"The greatest fine art of the future will be the making of a comfortable living from a small piece of land."
-Abraham Lincoln

Homemade Dog Food

Our dog is an important member of our family.  She's our pet.  She's a protector of our family and our home.  She's a playmate for our children.  She's a companion for my husband and myself.  When we have to go out and work in freezing cold temperatures or during the wee hours of the morning or in the blistering heat of the sun, she's right there with us.  She doesn't complain about the cold or the rain or grumble that she's just too tired.  She just wants to be with us.

It's true that the life of a farm dog can be a hard one.  There are hazards and harsh conditions not experienced by those dogs living the high life in Manhattan apartments or neatly manicured suburban homes.  We counter the harshness of farm life by making sure we keep her up-to-date on her shots, get her regular check-ups at the vet even though she hates that, and feeding her  nutritious food. 

Years ago, when I was still relying heavily on convenience foods for myself and my family, I saw no problem feeding my dog cheap, store brand dog food.  I figured it was sound nutrition and really didn't worry about it.  It wasn't until I started to research nutrition for my family and started to change our diets that I began to reconsider what my dog was eating.  I started to realize that dog food suffered from many of the same, if not worse, problems that overly-processed, pre-packaged foods meant for human consumption suffered from. It was low on nutritive value, it was full of weird fillers and chemicals and it could lead to problems like obesity, heart disease, allergies, cancer and diabetes.  So we decided to go a more natural route for our dog.  We wanted to feed food that contained natural, healthy ingredients but good quality pre-made dog food is downright expensive.

After talking to her vet we came up with an even better alternative.  We would make her food ourselves.  Let me stop here a minute.  If you are thinking about making your own dog food for your furry friend it's important to talk to their vet first.  They can give you a handle on what your individual pet will need in terms of balance, supplements, amount, etc.  That's what we did for our dog.  We sat down with her vet and came up with a recipe for her that includes chicken or beef, sweet potato or oatmeal, brown rice or oatmeal, and spinach or kale.  I try to prepare two weeks worth of food at one time and I'll switch out the recipe the next time I prepare it to keep her from getting bored with it.  So, for one two week period it will be chicken, sweet potato, brown rice and kale and the next it will be ground beef or liver, oatmeal and spinach. 

The preparation is super simple.  I really just put everything except the kale or spinach into a large pot of water, bring it all to a boil together and then let it simmer for an hour or two or however long needed to cook the meat through, then I throw in the greens and simmer a few minutes longer, drain everything and dump it all into a really large bowl.
If I've made chicken I will separate the meat from the bones and shred it before adding it into the bowl.  Then I simply mix it all up, mashing the sweet potatoes as I go, until it's all combined.  The end result isn't much to look at, but, as you can clearly see, she thinks it tastes great.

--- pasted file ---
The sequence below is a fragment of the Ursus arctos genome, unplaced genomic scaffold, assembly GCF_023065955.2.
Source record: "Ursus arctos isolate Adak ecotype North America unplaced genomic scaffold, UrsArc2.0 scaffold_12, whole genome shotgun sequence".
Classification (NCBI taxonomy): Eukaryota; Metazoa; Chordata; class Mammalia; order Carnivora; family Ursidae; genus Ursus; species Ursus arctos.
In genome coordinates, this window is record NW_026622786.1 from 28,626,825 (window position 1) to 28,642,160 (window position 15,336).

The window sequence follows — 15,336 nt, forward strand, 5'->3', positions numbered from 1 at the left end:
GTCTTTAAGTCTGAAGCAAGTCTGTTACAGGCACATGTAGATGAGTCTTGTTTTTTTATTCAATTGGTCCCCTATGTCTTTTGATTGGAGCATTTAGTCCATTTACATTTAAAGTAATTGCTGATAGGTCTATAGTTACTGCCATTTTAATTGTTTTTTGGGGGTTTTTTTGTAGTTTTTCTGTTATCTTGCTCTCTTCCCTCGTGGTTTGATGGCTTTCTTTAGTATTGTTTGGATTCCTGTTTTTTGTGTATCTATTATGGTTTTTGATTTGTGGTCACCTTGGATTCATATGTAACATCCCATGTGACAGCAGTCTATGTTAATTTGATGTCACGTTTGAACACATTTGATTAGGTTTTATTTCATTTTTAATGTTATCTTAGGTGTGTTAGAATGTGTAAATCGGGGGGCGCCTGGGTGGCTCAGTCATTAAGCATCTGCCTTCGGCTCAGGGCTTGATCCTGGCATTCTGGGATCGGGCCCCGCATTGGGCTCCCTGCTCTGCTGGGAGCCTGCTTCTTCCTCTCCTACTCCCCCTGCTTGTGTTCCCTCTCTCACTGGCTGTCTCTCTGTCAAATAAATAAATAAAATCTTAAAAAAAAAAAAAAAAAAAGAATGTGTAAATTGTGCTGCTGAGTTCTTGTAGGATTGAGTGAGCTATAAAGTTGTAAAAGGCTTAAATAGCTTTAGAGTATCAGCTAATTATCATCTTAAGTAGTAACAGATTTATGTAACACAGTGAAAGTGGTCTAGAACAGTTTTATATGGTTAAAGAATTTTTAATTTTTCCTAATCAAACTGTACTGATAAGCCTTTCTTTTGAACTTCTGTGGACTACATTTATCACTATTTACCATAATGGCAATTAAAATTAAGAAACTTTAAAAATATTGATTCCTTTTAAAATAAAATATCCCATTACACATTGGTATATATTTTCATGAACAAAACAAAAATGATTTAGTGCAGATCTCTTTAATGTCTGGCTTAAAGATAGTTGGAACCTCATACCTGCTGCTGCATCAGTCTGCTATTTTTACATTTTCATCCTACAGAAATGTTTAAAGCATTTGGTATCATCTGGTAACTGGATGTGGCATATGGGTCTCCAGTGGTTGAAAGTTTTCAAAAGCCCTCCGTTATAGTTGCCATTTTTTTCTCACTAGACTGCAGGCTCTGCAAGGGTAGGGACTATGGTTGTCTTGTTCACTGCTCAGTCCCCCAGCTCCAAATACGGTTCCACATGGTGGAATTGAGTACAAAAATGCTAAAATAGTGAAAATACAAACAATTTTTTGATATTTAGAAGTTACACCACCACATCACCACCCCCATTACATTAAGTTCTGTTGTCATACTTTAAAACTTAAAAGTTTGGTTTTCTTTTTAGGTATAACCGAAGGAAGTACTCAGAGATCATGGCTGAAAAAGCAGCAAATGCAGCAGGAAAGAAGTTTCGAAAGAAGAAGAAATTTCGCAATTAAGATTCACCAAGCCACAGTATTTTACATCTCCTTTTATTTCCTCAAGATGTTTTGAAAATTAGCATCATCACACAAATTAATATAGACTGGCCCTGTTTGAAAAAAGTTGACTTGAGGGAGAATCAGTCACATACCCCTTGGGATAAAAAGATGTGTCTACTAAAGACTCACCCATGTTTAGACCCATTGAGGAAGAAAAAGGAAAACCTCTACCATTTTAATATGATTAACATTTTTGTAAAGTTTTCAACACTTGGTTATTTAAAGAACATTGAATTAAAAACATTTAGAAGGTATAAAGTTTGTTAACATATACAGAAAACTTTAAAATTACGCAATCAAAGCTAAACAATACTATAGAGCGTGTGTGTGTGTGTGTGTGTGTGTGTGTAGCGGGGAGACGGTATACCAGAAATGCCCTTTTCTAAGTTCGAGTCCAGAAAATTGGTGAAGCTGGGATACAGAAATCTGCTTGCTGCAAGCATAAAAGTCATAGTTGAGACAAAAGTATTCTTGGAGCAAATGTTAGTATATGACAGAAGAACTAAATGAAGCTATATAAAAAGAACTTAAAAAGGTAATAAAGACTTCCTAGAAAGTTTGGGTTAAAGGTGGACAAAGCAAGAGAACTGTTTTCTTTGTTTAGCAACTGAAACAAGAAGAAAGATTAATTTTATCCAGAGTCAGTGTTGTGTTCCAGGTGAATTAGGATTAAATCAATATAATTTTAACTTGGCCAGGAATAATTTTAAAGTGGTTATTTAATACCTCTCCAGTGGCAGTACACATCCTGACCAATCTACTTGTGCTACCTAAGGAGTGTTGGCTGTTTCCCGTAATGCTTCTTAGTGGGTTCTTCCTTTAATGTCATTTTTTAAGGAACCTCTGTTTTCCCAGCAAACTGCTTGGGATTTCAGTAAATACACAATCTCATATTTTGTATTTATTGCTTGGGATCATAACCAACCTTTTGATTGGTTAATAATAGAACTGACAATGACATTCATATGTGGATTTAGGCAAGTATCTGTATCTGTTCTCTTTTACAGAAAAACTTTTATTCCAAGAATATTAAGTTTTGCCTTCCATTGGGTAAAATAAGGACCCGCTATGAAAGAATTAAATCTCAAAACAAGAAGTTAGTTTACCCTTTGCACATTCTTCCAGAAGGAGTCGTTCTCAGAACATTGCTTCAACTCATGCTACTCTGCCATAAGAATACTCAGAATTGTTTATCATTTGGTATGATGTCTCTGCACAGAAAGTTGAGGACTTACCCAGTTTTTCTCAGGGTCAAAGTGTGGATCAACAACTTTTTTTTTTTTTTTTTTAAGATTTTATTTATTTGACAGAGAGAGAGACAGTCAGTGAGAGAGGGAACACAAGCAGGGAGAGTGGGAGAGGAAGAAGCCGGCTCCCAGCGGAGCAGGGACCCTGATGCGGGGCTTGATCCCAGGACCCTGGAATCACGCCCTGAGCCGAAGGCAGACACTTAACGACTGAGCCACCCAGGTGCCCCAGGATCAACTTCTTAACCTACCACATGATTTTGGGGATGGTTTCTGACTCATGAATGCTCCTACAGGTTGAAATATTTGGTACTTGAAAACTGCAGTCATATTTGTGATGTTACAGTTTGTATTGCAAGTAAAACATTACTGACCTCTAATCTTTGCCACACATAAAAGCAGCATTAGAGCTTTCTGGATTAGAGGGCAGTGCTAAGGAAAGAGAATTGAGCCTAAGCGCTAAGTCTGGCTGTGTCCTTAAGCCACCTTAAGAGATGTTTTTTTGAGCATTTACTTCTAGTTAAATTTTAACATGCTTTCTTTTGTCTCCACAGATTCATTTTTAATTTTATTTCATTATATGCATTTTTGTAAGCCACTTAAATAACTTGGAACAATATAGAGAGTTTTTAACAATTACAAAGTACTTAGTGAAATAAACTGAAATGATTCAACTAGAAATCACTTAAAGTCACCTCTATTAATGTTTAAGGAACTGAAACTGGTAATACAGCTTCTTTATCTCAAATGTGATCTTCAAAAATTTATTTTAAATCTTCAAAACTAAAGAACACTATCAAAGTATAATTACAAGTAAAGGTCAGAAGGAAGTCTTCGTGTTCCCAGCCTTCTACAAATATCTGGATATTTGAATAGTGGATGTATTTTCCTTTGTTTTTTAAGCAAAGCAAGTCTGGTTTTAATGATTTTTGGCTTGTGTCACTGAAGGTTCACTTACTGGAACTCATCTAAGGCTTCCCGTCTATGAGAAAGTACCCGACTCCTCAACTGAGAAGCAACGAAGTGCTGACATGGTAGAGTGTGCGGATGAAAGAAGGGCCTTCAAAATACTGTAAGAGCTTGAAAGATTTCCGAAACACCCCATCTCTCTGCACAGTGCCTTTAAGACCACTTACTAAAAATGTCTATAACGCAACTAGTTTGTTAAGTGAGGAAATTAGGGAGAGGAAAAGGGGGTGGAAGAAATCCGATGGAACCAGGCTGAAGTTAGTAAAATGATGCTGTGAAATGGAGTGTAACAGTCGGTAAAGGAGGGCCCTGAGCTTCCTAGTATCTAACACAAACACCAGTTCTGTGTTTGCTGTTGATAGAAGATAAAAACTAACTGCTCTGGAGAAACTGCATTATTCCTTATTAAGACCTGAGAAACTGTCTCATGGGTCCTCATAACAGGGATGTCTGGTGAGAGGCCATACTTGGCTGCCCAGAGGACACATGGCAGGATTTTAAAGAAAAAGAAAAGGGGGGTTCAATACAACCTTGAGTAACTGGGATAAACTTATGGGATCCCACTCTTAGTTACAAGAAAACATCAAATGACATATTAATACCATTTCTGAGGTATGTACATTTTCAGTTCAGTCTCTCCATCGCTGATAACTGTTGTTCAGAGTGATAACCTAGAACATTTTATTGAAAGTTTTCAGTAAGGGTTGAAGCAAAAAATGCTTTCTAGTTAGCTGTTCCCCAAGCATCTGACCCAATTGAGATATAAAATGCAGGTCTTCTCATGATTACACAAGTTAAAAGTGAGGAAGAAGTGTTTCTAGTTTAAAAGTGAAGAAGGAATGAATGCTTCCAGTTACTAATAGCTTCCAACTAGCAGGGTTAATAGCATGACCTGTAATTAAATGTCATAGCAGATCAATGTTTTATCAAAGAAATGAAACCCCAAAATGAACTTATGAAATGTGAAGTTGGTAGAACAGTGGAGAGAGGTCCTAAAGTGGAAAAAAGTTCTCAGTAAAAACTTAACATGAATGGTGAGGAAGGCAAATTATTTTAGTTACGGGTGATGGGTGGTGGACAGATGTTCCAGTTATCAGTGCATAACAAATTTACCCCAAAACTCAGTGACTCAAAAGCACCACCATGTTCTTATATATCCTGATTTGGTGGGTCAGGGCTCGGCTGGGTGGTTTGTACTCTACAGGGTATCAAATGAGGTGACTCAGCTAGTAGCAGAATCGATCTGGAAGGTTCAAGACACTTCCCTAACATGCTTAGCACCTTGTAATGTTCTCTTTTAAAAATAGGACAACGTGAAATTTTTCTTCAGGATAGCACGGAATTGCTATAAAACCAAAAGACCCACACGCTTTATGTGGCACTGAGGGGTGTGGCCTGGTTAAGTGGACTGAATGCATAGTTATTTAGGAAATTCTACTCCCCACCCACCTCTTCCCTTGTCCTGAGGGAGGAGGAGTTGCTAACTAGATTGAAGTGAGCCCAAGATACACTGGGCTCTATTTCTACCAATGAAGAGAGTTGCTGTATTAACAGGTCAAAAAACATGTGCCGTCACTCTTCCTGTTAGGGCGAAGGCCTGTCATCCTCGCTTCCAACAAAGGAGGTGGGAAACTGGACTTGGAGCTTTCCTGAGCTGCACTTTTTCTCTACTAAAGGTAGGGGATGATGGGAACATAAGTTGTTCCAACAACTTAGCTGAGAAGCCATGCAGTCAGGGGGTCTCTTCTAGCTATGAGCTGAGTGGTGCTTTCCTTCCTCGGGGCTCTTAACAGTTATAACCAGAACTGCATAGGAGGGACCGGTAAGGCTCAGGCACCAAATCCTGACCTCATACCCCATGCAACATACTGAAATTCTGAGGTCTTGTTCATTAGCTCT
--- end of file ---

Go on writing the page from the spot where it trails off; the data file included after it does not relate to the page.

The result of feeding her homemade food has been remarkable.  Her coat is much healthier.  She has more energy.  Her eyes are brighter.  She has less gas (that's something we ALL benefit from) and even her poo is smaller and more solid.  And she no longer has anymore problems with dry itchy skin.

All told making her food ourselves has been no more expensive than buying a bag of the cheap store brand dog food and not much more effort either.   Win/win.

Corn cob Birdfeeders

A couple of days ago the kids and I took the popcorn we had been drying in the garage and brought it into the house to be shelled.  Even though we had sold quite a few ears at the pumpkin stand this last fall, we still had more than enough left over to last us through until next fall which means I will be finding plenty of popcorn recipes on Pinterest.  That's ok though because, really, who doesn't love popcorn?

Anyways, after all the popcorn shelling fun was finished we ended up with ten to fourteen little bitty corn cobs.  Normally I would have simply tossed them out into the garden or the thicket and let nature take it's course but this year we decided to do something a little different.   This winter has been hard to say the least.  We've have bitterly cold temperatures, by bitterly cold I mean Antarctica temperatures, and several snowstorms bringing many inches of ice and several feet of snow.  As unpleasant as it has been for us humans living in a cozy home with plenty to eat, I imagine things have been even worse for the little woodland creatures in our area. 

So, in the spirit of looking out for our neighbors during difficult times, we decided to make bird feeders out of the left over corn cobs! 

The process was a simple one and consisted of tying some yarn tightly around one end of the cob, smearing peanut butter (we used peanut butter from an almost empty jar) over them and then rolling them in some store bought bird seed.  

Then we hunted around the property for the best trees to hang them from, ones with several branches below the hanging cobs so the birdies could sit and dine in comfort and not too far from the view of the kitchen windows.   After trekking through several feet of iced over snow across several acres of land we finally had them all hung and ready for our fine feathered friends to feast.